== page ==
I read in Kris Hampton's blog about CAP - climbing after pumped where he states that, after doing his 4x4's, he performs another 20 minutes of continuous climbing (after some rest, I suppose). The objective is the opposite of ARC: climbing above the maximum steady state threshold, managing the pump almost to the point of failure and thus teaching the body to climb after pumped . As I like to plan my peak phase around my holidays, where I can onsight some hard stuff, I find this idea interesting, as it enables one to manage a pump on a not-so-difficult-but-uncharted-terrain.
I know quite a few RRG climbers who utilize a similar routine as part of their extended PE training. They'll do 100-200 moves on steep terrain to get ready for the fall. These workouts are usually few in number, as they can be quite taxing, but does seem to help get ready for the crazy pump you can experience at the Red. To Mark's point, it does absolutely nothing for power but at the Red, most routes don't require that much power.
I am aware that such a training might affect my power; However, onsighting in Kalymnos means a long time on a route developing a massive pump on not-so-hard sequences (as such, I guess I could compromise a bit of power) and I am afraid my PE routine might not be enough to work on that endurance that I will need.
Hey Tiago- (Iam not sure if you said you had climbed at Kalymnos before, if you have I apologize for being redundant). I normally climb at the Red the New, which tend to have steep and featured routes. This spring I climbed at Misja Pec for a day and got on a couple Tufa routes. Two things that I was not prepared for were the hold shapes and the footwork/kneebars.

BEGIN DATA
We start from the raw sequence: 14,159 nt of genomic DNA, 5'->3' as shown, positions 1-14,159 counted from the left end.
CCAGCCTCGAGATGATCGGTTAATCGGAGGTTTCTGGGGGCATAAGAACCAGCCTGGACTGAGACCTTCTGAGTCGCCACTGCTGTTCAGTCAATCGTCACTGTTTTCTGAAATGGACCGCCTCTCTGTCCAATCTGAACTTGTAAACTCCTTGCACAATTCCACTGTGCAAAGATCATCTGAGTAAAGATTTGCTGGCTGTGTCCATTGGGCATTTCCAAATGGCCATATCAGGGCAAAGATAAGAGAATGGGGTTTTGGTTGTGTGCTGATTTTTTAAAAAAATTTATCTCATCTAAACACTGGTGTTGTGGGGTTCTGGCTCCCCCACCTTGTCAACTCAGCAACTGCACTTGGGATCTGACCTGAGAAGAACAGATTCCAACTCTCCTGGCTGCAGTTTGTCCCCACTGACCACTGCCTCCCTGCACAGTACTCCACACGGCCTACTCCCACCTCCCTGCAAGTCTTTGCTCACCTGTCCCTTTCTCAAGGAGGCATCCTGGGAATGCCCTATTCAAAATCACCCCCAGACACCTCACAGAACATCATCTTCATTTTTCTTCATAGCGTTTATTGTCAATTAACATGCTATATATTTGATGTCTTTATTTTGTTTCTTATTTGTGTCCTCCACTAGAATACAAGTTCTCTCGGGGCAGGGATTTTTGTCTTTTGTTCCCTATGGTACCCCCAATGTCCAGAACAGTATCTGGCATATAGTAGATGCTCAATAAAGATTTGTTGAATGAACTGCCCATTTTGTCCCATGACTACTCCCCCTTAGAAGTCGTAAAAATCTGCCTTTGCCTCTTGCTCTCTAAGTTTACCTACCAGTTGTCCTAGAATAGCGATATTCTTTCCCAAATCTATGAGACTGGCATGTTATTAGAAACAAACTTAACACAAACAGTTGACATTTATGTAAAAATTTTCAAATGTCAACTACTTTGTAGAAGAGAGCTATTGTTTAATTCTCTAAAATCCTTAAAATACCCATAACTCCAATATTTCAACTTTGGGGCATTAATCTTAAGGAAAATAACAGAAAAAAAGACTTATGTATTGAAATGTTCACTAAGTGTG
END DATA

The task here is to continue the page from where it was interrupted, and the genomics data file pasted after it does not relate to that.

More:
The pinches on the tufas tended to be deep and slight-- I had trained on pinches that were more shallow and incut which was not typical on the tufas. I needed more practice squeezing slight but deep pinches. In terms of footwork I was used to finding kneebars, but not typically horizontally or diagonally between two vertical protrusions. If I had had more time I would have benefited from doing a day of skill practice on a couple easier tufa routes just to practice reading and using the kneebars and mini stems.
Yeah, actually I've been there. Kalymnos has lots of tufas but most of them form some blobs that you can grab above (that's about the best pinch ever), and the endurance I should look for would be on overhanging terrain with big holds. However, I'm kind of hoping to include pinch training on my LBC practice.
I figured I should try to take 6-7 seconds between holds to mimic the ammount of time I will take onsighting routes (if needed, I'll count to tree every time I grab a hold before moving the next one - without letting go of the holds as I count).
I also think a 25-to-30-move LBC should suffice (most routes in Kalymnos have a great rest in the middle). I don't have access to roped climbing during the week, or I would work on that as well.